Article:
Future research should explore financial support initiatives for private, for-profit MMT programs because of dependence on billing for patient encounters given that they constitute nearly half of OTPs in the United States. Policy recommendations include expanding coverage, addressing out-of-pocket costs, increasing provider reimbursement, and incentivizing system integration.7,8 Housing requirements should be reconsidered, as this may challenge, instead of facilitating, treatment stabilization. Furthermore, efforts to minimize housing disruptions, including permanent extensions of housing access made available during COIVD-19 and medical–legal partnerships that prevent evictions, play critical roles in accessing THDs. Finally, further research is needed to understand the impact of varied state OTP regulations among persons released from prison on MMT. This could inform best policy recommendations to ensure treatment connection to community OTPs for THDs among an often neglected population.9

The COVID-19 pandemic allowed us to explore the impact of increasing THDs for persons with opioid use disorder. We also observed factors that influence provider decisions on THDs, such as OTP financial structures and housing. Housing requirements for THDs are a barrier to treatment stabilization for patients experiencing homelessness who may otherwise not engage in treatment.

The pandemic’s unique circumstances facilitated practices enabling uninterrupted care and coordinated transition to community services for incarcerated populations. These challenges and opportunities inform a public health agenda to better understand how THD exemptions affect patient outcomes, safety from overdose, and client-centered care.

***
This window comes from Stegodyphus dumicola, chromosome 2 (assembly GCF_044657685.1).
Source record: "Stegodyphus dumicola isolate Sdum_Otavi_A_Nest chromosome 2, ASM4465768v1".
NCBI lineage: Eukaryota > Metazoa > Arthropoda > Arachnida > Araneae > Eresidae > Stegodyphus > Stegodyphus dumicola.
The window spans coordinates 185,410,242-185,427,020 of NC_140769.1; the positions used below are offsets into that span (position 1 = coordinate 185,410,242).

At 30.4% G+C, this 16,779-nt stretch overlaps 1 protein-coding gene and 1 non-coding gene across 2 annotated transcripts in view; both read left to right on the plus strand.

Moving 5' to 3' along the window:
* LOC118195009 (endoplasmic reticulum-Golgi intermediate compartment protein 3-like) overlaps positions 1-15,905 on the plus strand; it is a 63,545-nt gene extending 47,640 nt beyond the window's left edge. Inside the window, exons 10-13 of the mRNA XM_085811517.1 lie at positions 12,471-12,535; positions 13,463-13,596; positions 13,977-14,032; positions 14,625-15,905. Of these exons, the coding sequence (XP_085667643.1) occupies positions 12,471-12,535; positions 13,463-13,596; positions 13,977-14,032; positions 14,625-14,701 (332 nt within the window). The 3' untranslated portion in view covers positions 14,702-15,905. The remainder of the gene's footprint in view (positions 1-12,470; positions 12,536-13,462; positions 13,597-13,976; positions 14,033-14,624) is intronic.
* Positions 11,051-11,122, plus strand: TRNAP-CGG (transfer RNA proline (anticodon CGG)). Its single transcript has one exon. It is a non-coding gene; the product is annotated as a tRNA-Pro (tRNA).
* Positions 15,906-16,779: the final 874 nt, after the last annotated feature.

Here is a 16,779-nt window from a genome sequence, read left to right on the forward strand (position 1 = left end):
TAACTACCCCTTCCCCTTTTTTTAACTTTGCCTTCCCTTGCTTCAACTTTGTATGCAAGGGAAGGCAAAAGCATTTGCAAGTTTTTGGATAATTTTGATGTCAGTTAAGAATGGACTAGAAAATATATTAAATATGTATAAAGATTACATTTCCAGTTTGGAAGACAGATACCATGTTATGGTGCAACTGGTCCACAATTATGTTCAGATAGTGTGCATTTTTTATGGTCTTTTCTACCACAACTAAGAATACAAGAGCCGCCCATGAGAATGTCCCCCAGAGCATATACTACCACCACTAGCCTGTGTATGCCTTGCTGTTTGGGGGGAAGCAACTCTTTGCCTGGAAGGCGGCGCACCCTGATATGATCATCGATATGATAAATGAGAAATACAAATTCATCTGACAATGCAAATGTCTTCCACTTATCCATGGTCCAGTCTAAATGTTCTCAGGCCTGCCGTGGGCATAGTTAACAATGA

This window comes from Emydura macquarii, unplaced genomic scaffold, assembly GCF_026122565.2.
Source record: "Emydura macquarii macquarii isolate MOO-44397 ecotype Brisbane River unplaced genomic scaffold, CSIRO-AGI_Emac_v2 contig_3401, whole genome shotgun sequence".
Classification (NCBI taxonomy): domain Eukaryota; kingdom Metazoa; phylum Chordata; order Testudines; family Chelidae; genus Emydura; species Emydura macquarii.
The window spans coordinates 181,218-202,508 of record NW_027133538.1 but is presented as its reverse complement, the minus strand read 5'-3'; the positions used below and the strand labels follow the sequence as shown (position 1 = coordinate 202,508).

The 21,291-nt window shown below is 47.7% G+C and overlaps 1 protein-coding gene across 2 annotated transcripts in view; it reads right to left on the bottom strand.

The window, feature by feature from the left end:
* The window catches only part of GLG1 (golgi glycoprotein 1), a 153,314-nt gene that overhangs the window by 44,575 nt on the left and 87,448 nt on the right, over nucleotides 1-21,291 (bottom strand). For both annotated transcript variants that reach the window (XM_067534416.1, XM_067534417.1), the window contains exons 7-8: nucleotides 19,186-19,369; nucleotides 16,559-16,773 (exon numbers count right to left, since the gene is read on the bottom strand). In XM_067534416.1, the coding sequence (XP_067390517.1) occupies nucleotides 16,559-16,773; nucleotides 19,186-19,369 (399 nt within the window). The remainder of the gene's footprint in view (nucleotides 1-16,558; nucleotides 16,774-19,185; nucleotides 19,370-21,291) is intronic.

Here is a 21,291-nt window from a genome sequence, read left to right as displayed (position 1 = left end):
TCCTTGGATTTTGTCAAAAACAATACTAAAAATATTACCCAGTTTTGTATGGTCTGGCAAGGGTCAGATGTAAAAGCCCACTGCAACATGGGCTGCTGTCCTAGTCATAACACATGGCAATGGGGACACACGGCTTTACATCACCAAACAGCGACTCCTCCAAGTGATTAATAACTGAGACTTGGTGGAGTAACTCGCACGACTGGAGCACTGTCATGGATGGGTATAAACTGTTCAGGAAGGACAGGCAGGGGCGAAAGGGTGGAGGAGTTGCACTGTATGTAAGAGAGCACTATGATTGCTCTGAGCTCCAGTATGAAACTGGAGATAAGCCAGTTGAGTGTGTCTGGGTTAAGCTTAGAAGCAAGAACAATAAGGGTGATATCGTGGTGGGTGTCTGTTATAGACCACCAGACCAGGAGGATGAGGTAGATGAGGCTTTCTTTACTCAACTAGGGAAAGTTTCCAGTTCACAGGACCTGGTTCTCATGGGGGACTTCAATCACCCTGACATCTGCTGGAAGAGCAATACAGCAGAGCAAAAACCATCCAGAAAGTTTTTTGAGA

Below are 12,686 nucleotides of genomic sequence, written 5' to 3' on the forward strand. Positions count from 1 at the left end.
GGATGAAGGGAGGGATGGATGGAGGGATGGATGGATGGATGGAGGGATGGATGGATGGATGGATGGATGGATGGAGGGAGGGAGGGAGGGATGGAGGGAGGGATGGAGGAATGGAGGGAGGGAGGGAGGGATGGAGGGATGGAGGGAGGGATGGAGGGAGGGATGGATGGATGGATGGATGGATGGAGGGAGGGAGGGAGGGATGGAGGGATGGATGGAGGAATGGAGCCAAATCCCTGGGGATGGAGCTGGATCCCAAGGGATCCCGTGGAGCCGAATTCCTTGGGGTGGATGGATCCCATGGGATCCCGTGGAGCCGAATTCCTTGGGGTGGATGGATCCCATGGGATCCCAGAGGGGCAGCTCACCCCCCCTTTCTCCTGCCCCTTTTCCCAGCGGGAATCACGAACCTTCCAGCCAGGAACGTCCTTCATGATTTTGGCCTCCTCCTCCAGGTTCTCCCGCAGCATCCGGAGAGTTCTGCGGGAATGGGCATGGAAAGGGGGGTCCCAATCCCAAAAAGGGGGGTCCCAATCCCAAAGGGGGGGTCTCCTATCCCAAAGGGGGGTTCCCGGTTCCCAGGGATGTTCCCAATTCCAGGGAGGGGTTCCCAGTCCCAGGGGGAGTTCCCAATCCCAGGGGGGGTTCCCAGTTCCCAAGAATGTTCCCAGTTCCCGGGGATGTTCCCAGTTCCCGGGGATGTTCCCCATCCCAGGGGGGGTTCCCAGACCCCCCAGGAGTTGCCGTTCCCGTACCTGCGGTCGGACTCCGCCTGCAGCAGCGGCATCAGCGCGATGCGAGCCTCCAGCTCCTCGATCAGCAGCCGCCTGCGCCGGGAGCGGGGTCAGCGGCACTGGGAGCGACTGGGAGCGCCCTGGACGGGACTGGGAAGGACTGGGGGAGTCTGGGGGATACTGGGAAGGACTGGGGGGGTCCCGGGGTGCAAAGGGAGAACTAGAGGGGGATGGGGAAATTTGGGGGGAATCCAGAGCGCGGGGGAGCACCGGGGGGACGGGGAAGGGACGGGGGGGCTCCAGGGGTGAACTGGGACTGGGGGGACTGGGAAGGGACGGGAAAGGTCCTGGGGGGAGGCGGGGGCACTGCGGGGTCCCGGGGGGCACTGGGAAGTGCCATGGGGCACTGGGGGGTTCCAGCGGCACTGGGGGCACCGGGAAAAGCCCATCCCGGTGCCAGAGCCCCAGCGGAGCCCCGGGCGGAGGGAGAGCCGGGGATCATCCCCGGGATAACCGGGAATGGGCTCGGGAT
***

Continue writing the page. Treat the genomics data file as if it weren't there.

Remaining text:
J. P. Wyatt, W. H. Coe, Z. M. Adams, M. Gandhi, H. M. Batchelor, and A. Jordan received funding from the Foundation for Opioid Response Efforts (FORE). L. W. Suen receives funding from the University of California, San Francisco (UCSF), the National Clinical Scholars Program, and the San Francisco Veterans Affairs Medical Center. S. Castellanos, N. Joshi, and K.|R. Knight conducted work funded by the California Health Care Foundation (grant G-31069). S. Satterwhite received funding from the National Institute of General Medical Sciences through the UCSF Medical Scientist Training Program (grant T32GM007618). C. E. Albizu-Garcia receives funding from the National Institute on Drug Abuse (grant 5TR21DA048394). A. Jordan is supported through the National Institute on Alcohol Abuse and Alcoholism (grant R01 R01AA028778).

Note. The views and conclusions contained in this document are those of the authors and should not be interpreted as representing the official policies or stance, either expressed or implied, of FORE.


The authors have no conflicts of interest to declare.


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Janan P. Wyatt, PhD , Leslie W. Suen, MD, MAS , William H. Coe, MD, MPH , Zoe M. Adams, MA , Mona Gandhi, MSN , Hannah M. Batchelor, BS , Stacy Castellanos, MA , Neena Joshi, MS , Shannon Satterwhite, MD, PhD , Rafael Pérez-Rodríguez, PsyD , Esther Rodríguez-Guerra, PhD , Carmen E. Albizu-Garcia, MD , Kelly R. Knight, PhD , and Ayana Jordan, MD, PhD, MPH Janan P. Wyatt, William H. Coe, Zoe M. Adams, and Hannah M. Batchelor are with the Yale University School of Medicine, New Haven, CT. Leslie W. Suen is with the Philip R. Lee Institute for Health Policy Studies, University of California, San Francisco. Mona Gandhi is with Clifford Beers, New Haven, CT. Stacy Castellanos is with the UCSF Center for Vulnerable Populations, San Francisco General Hospital, San Francisco, CA. Neena Joshi and Kelly R. Knight are with the Department of Humanities and Social Sciences, University of California, San Francisco. Shannon Satterwhite is with the Department of Family and Community Medicine, University of California, Davis. Rafael Pérez-Rodríguez and Esther Rodríguez-Guerra are with Physician Correctional-DCR, San Juan, Puerto Rico. Carmen E. Albizu-Garcia is with the Center for Evaluation and Sociomedical Research, Graduate School of Public Health, University of Puerto Rico, San Juan. Ayana Jordan is with the departments of Psychiatry and Population Health, Grossman School of Medicine, New York University New York. “Federal and State Regulatory Changes to Methadone Take-Home Doses: Impact of Sociostructural Factors”, American Journal of Public Health 112, no. S2 (April 1, 2022): pp. S143-S146.

PMID: 35349318